Research

PhD defence by Dipen Narendra Dalal

Time

22.11.2021 kl. 13.00 - 16.00

Description

Dipen Narendra Dalal, AAU Energy, will defend the thesis "Demonstration of 10 kV Silicon Carbide Power Semiconductor Technology in Medium Voltage Power Conversion"

TITLE

Demonstration of 10 kV Silicon Carbide Power Semiconductor Technology in Medium Voltage Power Conversion

PHD DEFENDANT

Dipen Narendra Dalal

SUPERVISOR

Professor Stig Munk-Nielsen

CO-SUPERVISOR

Associate Professor Christian Uhrenfeldt, Associate Professor ‪Szymon Bęczkowski, Associate Professor Michael Møller Bech

MODERATOR

Associate Professor Amir Sajjad Bahman

OPPONENTS

Associate Professor Pooya Davari, Aalborg University, Denmark (Chairman)
Professor Hans-Peter Nee, KTH Royal Institute of Technology 
Associate Professor Dimosthenis Peftisis, Norwegian University of Science and Technology

 

ABSTRACT

In present-day electricity networks, power electronics is widely employed or one
can say “omnipresent” as an enabling technology for the conversion and control
of electric power at generation, transmission, distribution and consumer end.
At the consumer end, industrial sector constitutes the single largest share in
the global electric energy consumption. A significant portion of electric energy
in the industrial sector is consumed by medium voltage motor drive systems,
that often utilize high power (375 kW – 10,000 kW), medium voltage (1 kV –
10 kV) power electronic converters. At the distribution end, high power medium
voltage converters are used for grid support functionalities. At generation end,
penetration of renewable energy sources such as photovoltaics and wind with
their increasing power generation capabilities, demand for medium voltage
power electronics which can offer potential benefits in terms of system level
efficiency gains and reduced levelized cost of energy production.
Power semiconductor devices constitute the key building block of modern
power electronic converters. Commercial high power medium voltage converters
utilize Silicon (Si) based power semiconductor devices, which has evolved as a
mature technology and dominated power electronics industry for the past years.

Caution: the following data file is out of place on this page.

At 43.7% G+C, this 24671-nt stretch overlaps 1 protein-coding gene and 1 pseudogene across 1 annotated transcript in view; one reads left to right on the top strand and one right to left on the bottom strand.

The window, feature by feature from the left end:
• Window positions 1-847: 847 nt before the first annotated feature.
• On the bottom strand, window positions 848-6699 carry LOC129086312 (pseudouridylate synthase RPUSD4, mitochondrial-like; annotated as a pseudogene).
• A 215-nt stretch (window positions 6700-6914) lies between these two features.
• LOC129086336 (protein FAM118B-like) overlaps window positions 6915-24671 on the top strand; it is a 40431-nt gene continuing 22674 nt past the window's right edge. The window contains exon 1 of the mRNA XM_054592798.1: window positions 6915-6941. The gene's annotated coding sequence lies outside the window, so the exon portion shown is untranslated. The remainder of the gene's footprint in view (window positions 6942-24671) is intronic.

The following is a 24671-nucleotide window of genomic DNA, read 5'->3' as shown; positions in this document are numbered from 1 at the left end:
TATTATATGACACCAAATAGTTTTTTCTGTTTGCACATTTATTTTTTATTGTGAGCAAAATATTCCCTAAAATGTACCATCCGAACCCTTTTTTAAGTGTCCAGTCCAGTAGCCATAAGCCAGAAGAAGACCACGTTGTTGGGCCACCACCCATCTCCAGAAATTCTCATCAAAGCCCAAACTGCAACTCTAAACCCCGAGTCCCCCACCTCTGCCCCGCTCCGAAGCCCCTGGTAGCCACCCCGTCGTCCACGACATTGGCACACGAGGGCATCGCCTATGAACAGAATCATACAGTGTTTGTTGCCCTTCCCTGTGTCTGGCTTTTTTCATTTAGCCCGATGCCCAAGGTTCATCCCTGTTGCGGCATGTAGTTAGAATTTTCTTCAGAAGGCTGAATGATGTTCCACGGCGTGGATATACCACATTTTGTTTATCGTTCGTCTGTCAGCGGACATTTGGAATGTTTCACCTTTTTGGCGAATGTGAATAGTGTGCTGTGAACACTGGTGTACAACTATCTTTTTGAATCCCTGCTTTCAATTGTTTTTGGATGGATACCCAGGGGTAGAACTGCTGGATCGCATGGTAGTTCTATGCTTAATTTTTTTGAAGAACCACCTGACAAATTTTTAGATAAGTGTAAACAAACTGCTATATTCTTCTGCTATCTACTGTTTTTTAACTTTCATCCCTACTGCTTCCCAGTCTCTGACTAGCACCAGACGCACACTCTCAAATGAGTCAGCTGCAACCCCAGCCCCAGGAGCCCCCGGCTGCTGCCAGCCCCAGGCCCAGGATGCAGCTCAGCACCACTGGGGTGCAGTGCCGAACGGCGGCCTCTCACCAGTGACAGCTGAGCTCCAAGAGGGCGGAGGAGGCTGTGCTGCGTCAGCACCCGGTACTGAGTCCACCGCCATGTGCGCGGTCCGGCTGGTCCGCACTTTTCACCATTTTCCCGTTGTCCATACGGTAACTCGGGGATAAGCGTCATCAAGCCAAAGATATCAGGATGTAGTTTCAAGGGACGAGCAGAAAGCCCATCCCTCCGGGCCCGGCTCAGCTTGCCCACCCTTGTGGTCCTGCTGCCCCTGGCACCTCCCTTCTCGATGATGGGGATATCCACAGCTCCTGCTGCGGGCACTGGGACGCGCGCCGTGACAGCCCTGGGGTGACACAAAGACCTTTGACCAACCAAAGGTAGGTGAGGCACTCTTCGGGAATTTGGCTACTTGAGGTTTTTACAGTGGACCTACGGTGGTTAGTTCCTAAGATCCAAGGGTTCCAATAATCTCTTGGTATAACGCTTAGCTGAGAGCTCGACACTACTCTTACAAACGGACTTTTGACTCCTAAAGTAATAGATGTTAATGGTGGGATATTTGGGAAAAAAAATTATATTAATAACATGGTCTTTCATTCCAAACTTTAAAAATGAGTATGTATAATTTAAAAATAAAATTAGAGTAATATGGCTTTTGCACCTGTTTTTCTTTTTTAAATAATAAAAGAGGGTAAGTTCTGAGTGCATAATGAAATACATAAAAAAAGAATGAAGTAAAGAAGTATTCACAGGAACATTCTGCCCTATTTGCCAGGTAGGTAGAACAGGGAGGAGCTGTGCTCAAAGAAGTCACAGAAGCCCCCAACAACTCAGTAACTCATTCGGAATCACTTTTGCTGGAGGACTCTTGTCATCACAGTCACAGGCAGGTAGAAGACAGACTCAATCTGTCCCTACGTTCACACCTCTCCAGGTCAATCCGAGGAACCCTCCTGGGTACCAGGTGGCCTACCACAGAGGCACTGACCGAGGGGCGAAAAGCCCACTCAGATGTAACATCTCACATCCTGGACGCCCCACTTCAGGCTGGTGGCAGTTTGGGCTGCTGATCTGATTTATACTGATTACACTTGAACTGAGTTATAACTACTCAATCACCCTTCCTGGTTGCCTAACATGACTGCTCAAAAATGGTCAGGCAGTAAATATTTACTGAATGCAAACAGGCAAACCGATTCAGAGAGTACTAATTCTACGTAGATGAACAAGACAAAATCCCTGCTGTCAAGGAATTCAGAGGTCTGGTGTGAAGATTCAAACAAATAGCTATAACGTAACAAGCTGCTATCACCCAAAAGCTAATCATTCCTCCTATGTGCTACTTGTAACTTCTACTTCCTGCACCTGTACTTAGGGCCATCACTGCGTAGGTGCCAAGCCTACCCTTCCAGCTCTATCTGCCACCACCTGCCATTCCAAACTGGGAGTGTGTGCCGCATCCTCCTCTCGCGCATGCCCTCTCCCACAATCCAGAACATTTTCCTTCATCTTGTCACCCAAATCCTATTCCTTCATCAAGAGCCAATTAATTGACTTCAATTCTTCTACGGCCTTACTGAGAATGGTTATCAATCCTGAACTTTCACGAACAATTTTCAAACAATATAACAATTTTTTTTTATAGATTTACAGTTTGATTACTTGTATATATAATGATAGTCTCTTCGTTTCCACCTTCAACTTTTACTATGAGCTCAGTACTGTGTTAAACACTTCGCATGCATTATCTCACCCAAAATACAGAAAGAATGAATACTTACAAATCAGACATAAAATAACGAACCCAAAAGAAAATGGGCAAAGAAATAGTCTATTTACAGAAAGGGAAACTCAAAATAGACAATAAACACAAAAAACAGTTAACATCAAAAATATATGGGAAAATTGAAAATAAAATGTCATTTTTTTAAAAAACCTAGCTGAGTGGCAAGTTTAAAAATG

With Si based power semiconductor devices reaching their theoretical limits of
performance, newly emerging Silicon Carbide (SiC) based wide band gap (WBG)
devices are foreseen as a likely alternative to Si based devices. The SiC based
power semiconductor devices, with their smaller size, high blocking voltage
capability, faster switching speed and high temperature withstand capability
offer significant benefits to power electronic converters in terms of simplification
of power converter topology with increased efficiency and power density.
This PhD thesis demonstrates 10 kV SiC power semiconductor devices in
medium voltage power conversion applications. The high rate of change of
voltage (dv/dt) in case of SiC Metal Oxide Field Effect Transistor (MOSFET)
due to the medium voltage levels and fast switching transient requires careful
consideration of electrical parasitics. Especially parasitic capacitive couplings
to limit the displacement currents during the switching transients that can
adversely impact electromagnetic interference and compatibility as well as
switching performance for the power electronic converter. In particular, parasitic
v
capacitive couplings within the power modules, as well as external interfacing
circuits such as gate drivers and passive components. The PhD thesis begins
with introducing state of the art and 10 kV half-bridge SiC MOSFET power
modules utilised in this research work. Thereafter, a gate driver with high
voltage isolation and a very low coupling capacitance (< 3 pF) is presented.
The main contribution of the PhD thesis lays in investigating the power module
parasitic capacitance induced displacement current path and its impact on the
switching energy dissipation. By solving scientific challenges and implementing
mitigation techniques, to lessen the impact of high dv/dt induced displacement
currents on the half-bridge power module and circuits interfacing power modules,
a 50 kVA, 4.16 kV rated medium voltage power stack demonstrator is designed,
built and experimentally validated close to its intended operating condition. For
designed medium voltage power stack, efficiency higher than 99% is inferred from
the converter measurements in a DC fed three phase back-to-back regenerative
test setup. The PhD thesis concludes by summarizing the research and the
contemplated future work.

 

THE DEFENCE will be IN ENGLISH - all are welcome.

 

 

Host

AAU Energy

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